Deanna Daughtry didn’t make a big deal out of it when she handed her husband, platinum-selling rocker Chris Daughtry, a sheet of lyrics she’d written.
“She basically said, ‘If this inspires you, feel free to use it,’” Chris, 39, recalls. “She kind of downplayed it and walked away, which made me want to read it even more.”
Absorbing the words, he quickly realized what his wife had given him was a big deal. “It just felt very real and very honest,” he tells PEOPLE. His singer-songwriter’s wheels also began turning: “I instantly started hearing the chorus in my head.”
Today, the song, “As You Are,” is the brand-new single off Daughtry’s latest album Cage to Rattle. But the couple reveals it’s more than a unique, first-time collaboration. The ballad, both tender and powerful, is Deanna’s “coming out,” her victory in a lifetime struggle to embrace her bisexuality. The chorus, “I love you as you are,” is what Deanna, 46, is finally able to tell herself.
Until now, Deanna had confided her secret to only a handful of people, Chris among them. Soon after they met in 2000, he learned that her past included not only a divorce from a man but also a relationship with a woman.
“I didn’t care,” says Daughtry, who was 20 when the two met at a party in North Carolina. “I didn’t feel threatened. I wanted her to be happy with who she was and not hide that or be ashamed.”
Deanna, though, couldn’t find a way to come to terms with her bisexuality. “I was hiding and shutting down a part of myself,” she says, sitting next to her husband in their Nashville home, “and it was causing me to shut down so many good, beautiful things about myself. As I built these walls up to protect myself, I was creating a prison, and I couldn’t fully experience life and people couldn’t fully experience me — and it’s all based on fear.”
She harbored this fear through years of dramatic change in the couple’s life. When the two met, he was a vacuum cleaner salesman by day and an aspiring rock singer by night; she was a licensed massage therapist. Then six years later, Daughtry placed fourth on American Idol and rocketed to fame with such hits as “Home” and “It’s Not Over.” The pressures of stardom took a toll on their marriage, and Deanna’s struggle with her sexual identity only deepened her sense of isolation.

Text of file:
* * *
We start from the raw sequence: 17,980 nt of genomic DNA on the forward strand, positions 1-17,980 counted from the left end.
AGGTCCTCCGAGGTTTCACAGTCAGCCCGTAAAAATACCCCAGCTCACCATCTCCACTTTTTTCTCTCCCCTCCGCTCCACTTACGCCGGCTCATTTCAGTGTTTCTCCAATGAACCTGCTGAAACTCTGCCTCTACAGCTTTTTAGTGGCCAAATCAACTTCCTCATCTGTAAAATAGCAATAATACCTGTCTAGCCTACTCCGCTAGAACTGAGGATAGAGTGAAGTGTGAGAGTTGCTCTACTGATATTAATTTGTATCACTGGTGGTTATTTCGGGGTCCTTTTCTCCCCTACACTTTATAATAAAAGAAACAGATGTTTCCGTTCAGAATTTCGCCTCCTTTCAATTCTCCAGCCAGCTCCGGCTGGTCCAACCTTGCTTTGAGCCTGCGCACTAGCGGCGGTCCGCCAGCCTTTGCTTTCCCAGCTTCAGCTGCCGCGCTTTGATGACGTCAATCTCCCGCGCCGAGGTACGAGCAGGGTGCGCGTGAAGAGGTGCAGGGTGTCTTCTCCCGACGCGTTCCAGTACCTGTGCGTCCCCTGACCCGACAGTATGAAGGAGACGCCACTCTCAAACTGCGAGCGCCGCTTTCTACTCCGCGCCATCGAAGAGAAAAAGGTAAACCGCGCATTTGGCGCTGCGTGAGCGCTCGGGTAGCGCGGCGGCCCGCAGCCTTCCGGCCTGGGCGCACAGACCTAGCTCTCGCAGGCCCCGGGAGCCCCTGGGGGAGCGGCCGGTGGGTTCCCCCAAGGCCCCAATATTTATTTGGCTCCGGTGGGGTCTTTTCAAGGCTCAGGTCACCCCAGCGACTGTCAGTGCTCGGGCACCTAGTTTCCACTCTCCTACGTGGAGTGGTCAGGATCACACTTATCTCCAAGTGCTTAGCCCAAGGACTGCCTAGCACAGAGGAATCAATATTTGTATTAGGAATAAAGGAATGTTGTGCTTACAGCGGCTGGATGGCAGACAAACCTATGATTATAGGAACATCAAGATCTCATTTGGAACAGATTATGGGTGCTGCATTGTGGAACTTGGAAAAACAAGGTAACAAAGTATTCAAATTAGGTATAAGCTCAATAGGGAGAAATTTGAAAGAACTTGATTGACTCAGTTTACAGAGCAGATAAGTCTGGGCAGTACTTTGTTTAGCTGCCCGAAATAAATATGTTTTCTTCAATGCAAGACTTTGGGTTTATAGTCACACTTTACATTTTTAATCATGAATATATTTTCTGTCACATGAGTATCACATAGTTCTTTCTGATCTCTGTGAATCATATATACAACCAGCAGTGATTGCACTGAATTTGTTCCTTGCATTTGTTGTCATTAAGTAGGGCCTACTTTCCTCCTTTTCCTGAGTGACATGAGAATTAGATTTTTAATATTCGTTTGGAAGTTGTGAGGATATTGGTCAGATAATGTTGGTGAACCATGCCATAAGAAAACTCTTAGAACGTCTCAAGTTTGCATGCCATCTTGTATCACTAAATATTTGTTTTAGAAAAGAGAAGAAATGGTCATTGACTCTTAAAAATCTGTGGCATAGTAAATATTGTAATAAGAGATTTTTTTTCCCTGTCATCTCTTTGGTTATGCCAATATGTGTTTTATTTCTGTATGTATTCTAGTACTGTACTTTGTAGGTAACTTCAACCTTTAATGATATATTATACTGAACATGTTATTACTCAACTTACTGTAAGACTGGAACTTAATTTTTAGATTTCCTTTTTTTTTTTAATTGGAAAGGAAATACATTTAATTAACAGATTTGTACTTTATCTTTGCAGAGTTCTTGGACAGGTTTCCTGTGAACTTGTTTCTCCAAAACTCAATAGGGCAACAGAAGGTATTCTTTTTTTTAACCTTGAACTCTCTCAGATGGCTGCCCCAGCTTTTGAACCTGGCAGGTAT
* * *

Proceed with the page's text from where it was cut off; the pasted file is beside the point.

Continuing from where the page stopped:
Her pain finally drew her into a long period of therapy, self-examination and growth. Finally, in 2015, she reached a fateful point of self-acceptance — and when the moment came, she wanted to make her declaration in writing. It was a natural impulse: She has used lyric-writing as a private outlet for expression since adolescence.
“I really wanted to be vulnerable and say, ‘This is who I am,’” she explains, recalling the moment of inspiration. “I love me. I hope you will love me, but if you don’t, that’s okay because I still have myself, and I do have people that love me as I am, and that’s all I want.”
Soon after she finished the lyrics, her husband walked through the door of their home — “and I had the guts to give it to him,” Deanna recalls.
Daughtry went to work on the song, but he didn’t reveal the finished product to his wife until he had recorded a demo. Listening to it together for the first time, he says, was “a very emotional moment.”
In partnership with Daughtry, Build-A-Bear is producing a special run of 8,000 “As You Are” bears, which will be pre-loaded with a download code for the song. A portion of proceeds from the sale of each bear will benefit The Trevor Project.
Now that Deanna’s declaration has been released as a single, the Daughtrys are eager to share the meaning behind the lyrics.
“It’s very important for people to know what the song is about and where it really came from,” Chris says. “Otherwise we’re not being authentic with the song.”
Deanna knows people may wonder why she’s revealing her bisexuality when she and Chris have made a monogamous marriage commitment. Her response: Openness is the only antidote to fear and shame. “I understand the fear of ‘what if someone finds out and they’re going to reject me?’” she says. “Those are fears that heterosexual people don’t need to worry about, and I’ve walked it.”
For his part, Chris is grateful that the song gives him a role in Deanna’s coming-out story. “I’m super-proud that she feels strong enough to be so open and honest about it,” says Daughtry, who is continuing to collaborate on songs with his wife. “We’re both after the same goal, and that’s being our true selves to each other.”
For more from Chris and Deanna Daughtry, pick up the latest issue of PEOPLE, on newsstands Friday.
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